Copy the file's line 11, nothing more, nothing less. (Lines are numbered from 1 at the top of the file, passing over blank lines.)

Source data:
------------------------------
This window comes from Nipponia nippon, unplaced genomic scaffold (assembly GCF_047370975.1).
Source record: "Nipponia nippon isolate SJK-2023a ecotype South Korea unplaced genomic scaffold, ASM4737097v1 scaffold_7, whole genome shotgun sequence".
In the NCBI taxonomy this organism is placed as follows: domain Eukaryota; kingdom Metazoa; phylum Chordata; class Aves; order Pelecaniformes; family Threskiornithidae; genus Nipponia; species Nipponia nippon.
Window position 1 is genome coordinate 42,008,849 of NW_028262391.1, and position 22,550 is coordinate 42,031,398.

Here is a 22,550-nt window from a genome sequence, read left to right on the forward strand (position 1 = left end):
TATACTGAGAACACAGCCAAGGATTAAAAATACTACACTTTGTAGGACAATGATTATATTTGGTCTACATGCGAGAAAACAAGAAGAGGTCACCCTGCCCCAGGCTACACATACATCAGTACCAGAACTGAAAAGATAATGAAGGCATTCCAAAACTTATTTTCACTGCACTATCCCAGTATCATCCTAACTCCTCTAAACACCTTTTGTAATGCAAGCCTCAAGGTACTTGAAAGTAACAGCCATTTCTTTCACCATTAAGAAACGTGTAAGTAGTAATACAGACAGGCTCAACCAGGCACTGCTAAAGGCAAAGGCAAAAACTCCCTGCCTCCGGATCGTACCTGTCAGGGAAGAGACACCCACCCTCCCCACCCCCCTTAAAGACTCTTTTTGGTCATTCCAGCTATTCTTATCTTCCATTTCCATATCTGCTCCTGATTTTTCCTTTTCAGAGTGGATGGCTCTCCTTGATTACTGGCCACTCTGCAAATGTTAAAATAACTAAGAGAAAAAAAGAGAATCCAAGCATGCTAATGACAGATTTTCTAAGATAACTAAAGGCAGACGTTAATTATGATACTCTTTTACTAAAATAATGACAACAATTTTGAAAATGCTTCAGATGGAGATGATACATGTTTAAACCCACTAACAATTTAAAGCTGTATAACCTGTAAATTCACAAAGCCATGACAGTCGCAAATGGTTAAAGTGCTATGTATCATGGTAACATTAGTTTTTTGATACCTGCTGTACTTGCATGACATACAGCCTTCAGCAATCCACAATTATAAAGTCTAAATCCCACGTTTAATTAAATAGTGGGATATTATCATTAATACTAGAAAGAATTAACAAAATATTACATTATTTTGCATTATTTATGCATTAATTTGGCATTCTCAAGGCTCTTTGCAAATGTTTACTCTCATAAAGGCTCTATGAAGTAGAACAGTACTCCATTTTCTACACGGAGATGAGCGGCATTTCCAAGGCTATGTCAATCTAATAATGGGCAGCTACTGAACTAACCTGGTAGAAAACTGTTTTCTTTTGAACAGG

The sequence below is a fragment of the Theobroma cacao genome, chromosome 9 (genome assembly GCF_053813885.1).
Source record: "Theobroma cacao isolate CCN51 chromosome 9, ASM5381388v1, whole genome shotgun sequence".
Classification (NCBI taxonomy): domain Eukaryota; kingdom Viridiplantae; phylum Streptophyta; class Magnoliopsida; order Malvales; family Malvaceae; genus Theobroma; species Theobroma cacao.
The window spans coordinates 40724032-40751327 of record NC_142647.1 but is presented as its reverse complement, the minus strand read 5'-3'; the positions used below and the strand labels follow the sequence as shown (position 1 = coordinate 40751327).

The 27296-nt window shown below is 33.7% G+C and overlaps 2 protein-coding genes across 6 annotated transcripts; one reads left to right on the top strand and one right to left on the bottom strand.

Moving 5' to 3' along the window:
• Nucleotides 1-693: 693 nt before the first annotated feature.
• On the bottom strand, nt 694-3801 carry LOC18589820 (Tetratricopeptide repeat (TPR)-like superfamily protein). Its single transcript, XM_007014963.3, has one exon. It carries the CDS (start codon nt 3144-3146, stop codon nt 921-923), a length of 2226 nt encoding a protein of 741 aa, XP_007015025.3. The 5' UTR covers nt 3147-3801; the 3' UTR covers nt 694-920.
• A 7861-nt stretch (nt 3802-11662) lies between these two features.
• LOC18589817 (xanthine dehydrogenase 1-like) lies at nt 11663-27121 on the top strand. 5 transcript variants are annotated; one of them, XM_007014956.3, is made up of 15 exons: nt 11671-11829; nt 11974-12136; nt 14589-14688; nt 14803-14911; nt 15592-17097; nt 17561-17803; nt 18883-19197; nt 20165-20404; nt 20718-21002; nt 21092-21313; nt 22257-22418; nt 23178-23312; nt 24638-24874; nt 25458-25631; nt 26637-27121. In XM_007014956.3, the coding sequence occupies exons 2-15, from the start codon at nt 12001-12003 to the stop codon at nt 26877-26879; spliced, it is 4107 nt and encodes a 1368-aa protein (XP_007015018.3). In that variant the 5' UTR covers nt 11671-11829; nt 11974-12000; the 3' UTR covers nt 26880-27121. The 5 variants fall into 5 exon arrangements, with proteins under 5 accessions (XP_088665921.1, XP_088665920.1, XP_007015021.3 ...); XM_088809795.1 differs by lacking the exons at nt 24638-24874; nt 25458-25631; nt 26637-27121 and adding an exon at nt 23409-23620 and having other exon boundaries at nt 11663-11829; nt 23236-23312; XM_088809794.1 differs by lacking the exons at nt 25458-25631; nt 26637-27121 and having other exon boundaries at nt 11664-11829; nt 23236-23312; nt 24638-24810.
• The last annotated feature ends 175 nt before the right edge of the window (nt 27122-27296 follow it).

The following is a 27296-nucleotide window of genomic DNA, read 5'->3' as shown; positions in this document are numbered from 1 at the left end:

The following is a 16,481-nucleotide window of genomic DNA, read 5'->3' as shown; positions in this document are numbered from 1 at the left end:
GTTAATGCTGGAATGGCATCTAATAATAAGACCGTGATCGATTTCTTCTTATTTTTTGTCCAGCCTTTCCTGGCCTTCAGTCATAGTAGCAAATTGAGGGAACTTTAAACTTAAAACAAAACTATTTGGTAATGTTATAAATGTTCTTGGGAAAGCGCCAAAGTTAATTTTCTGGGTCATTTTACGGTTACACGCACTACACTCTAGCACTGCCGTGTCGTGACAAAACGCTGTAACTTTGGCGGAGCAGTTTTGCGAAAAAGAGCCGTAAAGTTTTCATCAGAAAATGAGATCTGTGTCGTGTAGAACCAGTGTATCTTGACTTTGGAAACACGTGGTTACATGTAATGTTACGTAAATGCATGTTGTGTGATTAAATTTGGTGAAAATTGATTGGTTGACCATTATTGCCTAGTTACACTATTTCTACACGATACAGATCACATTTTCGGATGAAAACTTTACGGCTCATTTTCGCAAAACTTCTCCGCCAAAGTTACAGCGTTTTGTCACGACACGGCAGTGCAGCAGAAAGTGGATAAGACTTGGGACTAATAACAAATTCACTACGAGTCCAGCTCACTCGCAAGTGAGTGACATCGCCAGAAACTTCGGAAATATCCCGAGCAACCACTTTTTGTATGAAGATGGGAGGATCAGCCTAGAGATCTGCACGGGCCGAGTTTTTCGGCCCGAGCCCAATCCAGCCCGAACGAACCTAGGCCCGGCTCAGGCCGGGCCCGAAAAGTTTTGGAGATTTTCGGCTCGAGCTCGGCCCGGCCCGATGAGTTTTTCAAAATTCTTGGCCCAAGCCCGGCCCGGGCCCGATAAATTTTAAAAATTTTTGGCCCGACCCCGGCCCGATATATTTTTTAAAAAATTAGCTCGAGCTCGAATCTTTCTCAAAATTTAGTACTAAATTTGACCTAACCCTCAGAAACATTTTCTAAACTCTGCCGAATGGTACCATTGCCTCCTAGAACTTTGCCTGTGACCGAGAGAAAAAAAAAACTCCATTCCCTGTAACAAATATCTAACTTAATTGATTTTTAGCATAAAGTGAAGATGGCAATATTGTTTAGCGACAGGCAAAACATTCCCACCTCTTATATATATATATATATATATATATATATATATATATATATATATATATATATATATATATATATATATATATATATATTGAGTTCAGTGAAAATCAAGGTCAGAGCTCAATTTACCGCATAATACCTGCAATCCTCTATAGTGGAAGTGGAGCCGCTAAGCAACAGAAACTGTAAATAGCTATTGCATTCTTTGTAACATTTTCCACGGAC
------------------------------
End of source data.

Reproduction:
The 27296-nt window shown below is 33.7% G+C and overlaps 2 protein-coding genes across 6 annotated transcripts; one reads left to right on the top strand and one right to left on the bottom strand.